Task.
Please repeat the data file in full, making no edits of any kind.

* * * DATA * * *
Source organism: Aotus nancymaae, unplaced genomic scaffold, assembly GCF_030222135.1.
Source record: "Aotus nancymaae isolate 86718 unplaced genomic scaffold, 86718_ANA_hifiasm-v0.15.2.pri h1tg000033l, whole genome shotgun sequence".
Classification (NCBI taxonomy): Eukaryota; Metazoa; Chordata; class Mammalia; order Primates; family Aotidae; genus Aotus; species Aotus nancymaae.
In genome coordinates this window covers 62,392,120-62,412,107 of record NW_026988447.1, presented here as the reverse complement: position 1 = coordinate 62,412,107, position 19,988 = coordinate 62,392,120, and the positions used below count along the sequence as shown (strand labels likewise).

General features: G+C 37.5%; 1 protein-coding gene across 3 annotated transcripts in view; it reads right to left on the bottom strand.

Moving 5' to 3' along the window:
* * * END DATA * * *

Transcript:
Source organism: Aotus nancymaae, unplaced genomic scaffold, assembly GCF_030222135.1.
Source record: "Aotus nancymaae isolate 86718 unplaced genomic scaffold, 86718_ANA_hifiasm-v0.15.2.pri h1tg000033l, whole genome shotgun sequence".
Classification (NCBI taxonomy): Eukaryota; Metazoa; Chordata; class Mammalia; order Primates; family Aotidae; genus Aotus; species Aotus nancymaae.
In genome coordinates this window covers 62,392,120-62,412,107 of record NW_026988447.1, presented here as the reverse complement: position 1 = coordinate 62,412,107, position 19,988 = coordinate 62,392,120, and the positions used below count along the sequence as shown (strand labels likewise).

General features: G+C 37.5%; 1 protein-coding gene across 3 annotated transcripts in view; it reads right to left on the bottom strand.

Moving 5' to 3' along the window: